Back-to-back losses against Fife, Kingston end season. Klahowya falls one game shy of state

BREMERTON — After beating Sequim in the quarterfinals, Klahowya (12-10) needed just one more victory in the West Central District III 2A Baseball Tournament to reach state.

BREMERTON — After beating Sequim in the quarterfinals, Klahowya (12-10) needed just one more victory in the West Central District III 2A Baseball Tournament to reach state.

But in two games Saturday — first against Fife, then against Olympic League rival Kingston — the Eagles couldn’t earn that elusive win.

Fife prevailed 7-1. Kingston followed, 12-7.

“If you look at the good before the bad, you want to lose to good teams,” coach Dave Neet said of the losses, “and that’s what happened.

“Hats off to both teams. They are very well coached (and) have great talent.”

In the opener against Fife (19-2), senior Rusty Devitt, returned to the mound and kept Klahowya close, pitching into the sixth inning.

But with a runner on first base and the score tied 1-1 in the top of the fifth, Devitt misfired on a throw to first base after Fife’s Nick Latta laid down a sacrifice bunt. The error allowed sophomore Cameron Booser to score all the way from second, putting Fife ahead 2-1, a lead the Trojans never relinquished.

Devitt escaped the jam, keeping it 2-1 after five, but an inning later, the floodgates opened.

After two quick outs to open the sixth, Fife’s Bryan Vanwert battled back from an 0-2 count, fouling off three pitches to run the count full, and knocked a single to left.

The hit ignited a stretch of aggressive base-running and clutch hitting from Fife, and a series of fielding blunders by Klahowya.

“You saw the wheels falling off a little bit,” Neet said of the late-game mishaps, citing his team’s youth and Fife’s experience as the difference in the game.

“We were playing against a team full of seniors,” he said. “In games like this, the team with the most experience usually succeeds.”

Composed of 11 seniors, Fife put the ball in play during the latter stages of the game to take advantage of a tiring Devitt, who hadn’t pitched more than three innings in a game all season.

“That’s the furthest (Devitt) has gone all season. You could see his velocity was down,” Neet said. “Their experience at the plate really showed.”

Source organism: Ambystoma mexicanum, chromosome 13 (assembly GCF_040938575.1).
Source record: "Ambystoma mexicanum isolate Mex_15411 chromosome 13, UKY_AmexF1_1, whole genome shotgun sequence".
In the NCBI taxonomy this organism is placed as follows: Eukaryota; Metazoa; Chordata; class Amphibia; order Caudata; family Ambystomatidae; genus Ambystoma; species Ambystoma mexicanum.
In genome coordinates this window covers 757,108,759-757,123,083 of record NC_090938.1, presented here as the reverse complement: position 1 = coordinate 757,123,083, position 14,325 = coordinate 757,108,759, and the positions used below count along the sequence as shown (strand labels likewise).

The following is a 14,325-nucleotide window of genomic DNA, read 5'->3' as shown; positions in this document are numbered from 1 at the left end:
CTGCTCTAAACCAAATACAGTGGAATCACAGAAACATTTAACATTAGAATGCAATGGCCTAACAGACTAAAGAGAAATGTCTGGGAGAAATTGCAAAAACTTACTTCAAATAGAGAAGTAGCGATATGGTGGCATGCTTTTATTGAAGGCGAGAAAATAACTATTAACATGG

Despite the loss, Neet praised his starter’s efforts.

“Rusty put it all on the line,” he said. “He did it for the team.”

Senior Jesse Abdon, Fife’s No. 3 pitcher, went the distance, allowing only one run on five strikeouts.

“He was a pitcher I thought for sure we’d adjust to,” Neet said of his squad’s hitting. “(But) he pitched a great game.”

The bats came back to life against Kingston (14-9) in the loser-out, winner-to-state finale, posting seven runs, but late-game pitching woes again bit the Eagles.

With five runs in the fifth, one in the sixth and three in the seventh, Kingston posted nine runs over the final three innings to grab the 12-7 win.

“The hitting was definitely there,” Neet said. “Most of our missed opportunities were on the defensive side.”

Unable to post the third out after getting two, the Eagles left the door open too many times against the Bucs.

“That’s kind of been our thing all year,” Neet said. “To get two outs, but not three, is very frustrating.”

While Klahowya’s 2008 season has officially ended, the Eagles have plenty to look forward to in ’09.

With all but four players returning — seniors Devitt, Jordan Green, Jeff Kenison and Tony Livick will graduate — the team figures to compete for an Olympic League championship.

“We have our whole pitching staff coming back,” Neet said. “Our entire infield is coming back.”

And with another year of success on their belt, the Eagles are flying higher and higher in the Olympic League.

“We’re starting to be known as a school with a baseball team,” Neet said.